The booking page of the website www.firstgreatwestern.co.uk stated, "£12 to £94 - single" and "Std Class Adv Single £12 to £94" when the complainant had searched for tickets for travel on 21 December 2012 from Exeter to London.
The complainant, who had not been able to find a ticket for £12, challenged whether the price claim was misleading and could be substantiated.
First Greater Western Ltd, trading as First Great Western (FGW), said they did not dispute that the £12 fare was not available for the date and journey selected and accepted that that could be misleading. They explained that they had only been using the current website format since November 2012 and, before having received notification of the complaint from the ASA, had already identified a potential problem with the way in which the fare information was displayed. They stated that they had taken steps to remedy the issue.
FGW noted that, because of the way the rail industry operated, they did not control all of the ticketing data which was displayed through the ticket booking system on their website. They explained that operators within the national rail sector were not restricted to offering for sale only their own tickets, but were actively required, by the UK railway operating system, to offer all operators' tickets for relevant trains, although they consequently would not have control over their pricing or availability. They stated that the fare information was contained within a centrally managed fare database, as well as, in the case of advance fares, in the National Reservation System (NRS), which was managed by the Association of Train Operating Companies (ATOC). The central fare database was updated three times per year with pricing information for every route in the national rail network, and the NRS was updated more frequently with information regarding the availability of advance fares and seats. Because they did not set rail fares and advance fare availability for all train journeys, FGW stressed that they could not amend or change the data made available to it. They said the fares and availability data provided on their website in the online booking engine was a genuine reflection of the full range of fares and their associated availability for the particular journey specified by the customer. They acknowledged, however, that for the cheaper advance fares, that availability might be zero, depending on the particular service and time of day requested, and how far in advance the search was conducted.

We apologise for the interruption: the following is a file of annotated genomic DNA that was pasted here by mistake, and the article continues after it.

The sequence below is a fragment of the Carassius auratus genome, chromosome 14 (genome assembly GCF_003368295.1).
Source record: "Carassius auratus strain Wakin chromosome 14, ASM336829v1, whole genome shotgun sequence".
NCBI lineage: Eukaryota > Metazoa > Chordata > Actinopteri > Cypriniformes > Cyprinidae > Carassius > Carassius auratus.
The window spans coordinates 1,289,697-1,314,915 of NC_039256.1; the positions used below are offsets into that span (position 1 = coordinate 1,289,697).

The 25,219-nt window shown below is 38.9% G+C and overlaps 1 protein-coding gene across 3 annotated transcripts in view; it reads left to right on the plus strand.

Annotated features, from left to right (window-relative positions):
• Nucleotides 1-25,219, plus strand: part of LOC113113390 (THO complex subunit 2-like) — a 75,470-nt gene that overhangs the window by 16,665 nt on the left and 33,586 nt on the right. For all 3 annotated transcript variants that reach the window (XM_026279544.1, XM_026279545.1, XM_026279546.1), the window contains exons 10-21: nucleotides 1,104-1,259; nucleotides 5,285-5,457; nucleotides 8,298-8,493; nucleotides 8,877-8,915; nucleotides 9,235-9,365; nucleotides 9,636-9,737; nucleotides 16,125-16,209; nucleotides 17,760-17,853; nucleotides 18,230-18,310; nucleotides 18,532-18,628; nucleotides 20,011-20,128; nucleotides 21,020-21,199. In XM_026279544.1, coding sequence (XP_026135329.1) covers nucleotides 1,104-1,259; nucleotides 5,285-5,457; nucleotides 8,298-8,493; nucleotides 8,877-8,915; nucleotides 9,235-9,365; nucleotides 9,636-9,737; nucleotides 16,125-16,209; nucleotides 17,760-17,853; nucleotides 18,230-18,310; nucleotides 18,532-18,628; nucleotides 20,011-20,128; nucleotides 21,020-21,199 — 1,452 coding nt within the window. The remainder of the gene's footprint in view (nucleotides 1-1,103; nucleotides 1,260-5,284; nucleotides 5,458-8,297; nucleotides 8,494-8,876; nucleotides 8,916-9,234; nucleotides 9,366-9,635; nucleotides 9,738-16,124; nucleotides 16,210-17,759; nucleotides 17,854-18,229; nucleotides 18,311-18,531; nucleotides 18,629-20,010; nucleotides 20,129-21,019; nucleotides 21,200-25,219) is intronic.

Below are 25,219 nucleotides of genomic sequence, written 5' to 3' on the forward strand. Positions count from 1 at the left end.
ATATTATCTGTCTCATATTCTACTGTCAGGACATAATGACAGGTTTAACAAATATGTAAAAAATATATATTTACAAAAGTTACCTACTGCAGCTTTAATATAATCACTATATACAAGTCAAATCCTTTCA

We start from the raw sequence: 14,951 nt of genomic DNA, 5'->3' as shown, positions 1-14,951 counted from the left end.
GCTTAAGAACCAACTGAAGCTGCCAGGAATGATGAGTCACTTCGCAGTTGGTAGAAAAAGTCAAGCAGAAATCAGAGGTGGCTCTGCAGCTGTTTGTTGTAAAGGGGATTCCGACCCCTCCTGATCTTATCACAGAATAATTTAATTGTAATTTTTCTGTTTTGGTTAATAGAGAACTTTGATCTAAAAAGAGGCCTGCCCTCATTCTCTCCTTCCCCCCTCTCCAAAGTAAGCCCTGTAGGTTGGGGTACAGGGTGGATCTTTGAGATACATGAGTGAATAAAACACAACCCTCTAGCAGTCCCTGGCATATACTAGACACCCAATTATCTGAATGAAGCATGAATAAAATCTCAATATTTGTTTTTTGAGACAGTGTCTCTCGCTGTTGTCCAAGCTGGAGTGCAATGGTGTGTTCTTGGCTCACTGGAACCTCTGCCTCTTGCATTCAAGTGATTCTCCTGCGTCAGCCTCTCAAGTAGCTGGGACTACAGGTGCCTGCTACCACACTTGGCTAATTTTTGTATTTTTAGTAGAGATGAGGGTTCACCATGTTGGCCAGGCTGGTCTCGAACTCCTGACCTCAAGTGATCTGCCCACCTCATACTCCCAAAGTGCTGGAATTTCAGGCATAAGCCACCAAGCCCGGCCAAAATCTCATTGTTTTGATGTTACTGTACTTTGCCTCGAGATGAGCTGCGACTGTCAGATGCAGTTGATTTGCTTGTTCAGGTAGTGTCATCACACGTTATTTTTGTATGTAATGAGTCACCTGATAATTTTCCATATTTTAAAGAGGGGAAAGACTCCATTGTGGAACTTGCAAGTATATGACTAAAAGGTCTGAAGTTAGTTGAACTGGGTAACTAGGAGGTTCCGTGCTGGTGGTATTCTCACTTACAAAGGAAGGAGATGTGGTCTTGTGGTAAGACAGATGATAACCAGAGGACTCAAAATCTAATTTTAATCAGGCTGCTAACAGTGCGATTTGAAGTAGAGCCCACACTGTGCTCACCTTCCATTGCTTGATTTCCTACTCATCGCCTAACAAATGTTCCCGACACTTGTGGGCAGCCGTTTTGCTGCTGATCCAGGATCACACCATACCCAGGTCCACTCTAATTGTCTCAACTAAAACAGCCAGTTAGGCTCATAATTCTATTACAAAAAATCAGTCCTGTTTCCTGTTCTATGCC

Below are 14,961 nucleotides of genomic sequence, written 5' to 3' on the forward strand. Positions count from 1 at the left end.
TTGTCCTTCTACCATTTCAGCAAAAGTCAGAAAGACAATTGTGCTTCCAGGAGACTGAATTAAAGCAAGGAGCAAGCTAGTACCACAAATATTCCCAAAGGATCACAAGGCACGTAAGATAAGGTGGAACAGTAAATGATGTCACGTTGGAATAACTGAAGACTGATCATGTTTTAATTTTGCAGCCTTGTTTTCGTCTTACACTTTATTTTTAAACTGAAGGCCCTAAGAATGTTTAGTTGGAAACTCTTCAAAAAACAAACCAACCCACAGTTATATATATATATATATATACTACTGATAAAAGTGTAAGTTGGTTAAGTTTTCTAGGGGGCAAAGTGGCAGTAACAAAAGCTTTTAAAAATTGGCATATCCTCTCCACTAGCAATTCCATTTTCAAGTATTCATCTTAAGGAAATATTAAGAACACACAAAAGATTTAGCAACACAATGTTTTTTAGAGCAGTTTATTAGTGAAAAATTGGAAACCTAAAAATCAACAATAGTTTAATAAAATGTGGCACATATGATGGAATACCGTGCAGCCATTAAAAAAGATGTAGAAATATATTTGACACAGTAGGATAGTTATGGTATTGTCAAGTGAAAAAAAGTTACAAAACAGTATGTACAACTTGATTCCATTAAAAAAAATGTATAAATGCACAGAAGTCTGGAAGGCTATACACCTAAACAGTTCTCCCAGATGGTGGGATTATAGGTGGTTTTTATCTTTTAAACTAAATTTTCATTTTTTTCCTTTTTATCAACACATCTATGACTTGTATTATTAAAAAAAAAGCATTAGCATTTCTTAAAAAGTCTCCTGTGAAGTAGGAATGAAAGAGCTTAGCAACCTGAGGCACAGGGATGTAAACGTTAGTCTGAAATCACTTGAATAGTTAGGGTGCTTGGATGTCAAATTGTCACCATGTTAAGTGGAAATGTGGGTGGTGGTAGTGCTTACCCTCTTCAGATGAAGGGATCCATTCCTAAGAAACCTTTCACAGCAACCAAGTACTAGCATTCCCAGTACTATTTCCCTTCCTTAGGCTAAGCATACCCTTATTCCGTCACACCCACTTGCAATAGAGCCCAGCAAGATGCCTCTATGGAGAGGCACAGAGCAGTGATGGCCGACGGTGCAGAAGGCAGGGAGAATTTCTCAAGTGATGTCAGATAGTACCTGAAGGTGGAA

FGW set out a number of points about how their website worked and what information it was intended to provide. They explained that when a user entered their search criteria for a journey on the FGW website, the search engine would look for and display both the fares that were established for that route and the availability of those fares on services matching the specific date/time of travel requested. The fare information was displayed in boxes at the top of the search results page, and was an indication of the full range of fares available in the fares database for that route, from all relevant operators. Where there were more than five different possible price points for the route, because of space restrictions on that part of the web page the fares might be consolidated into a grouping. In the case of this complaint, the website had displayed the "range" of advance fares "£12 to £94". The bottom of the web page was then designed to show the specific fares with remaining availability for the journey and date specified by the user. Initially only ten results would be retrieved from the database, but the user could then scroll up and down the page to view further results. As they did so, more available fares would be retrieved by the search engine from the database.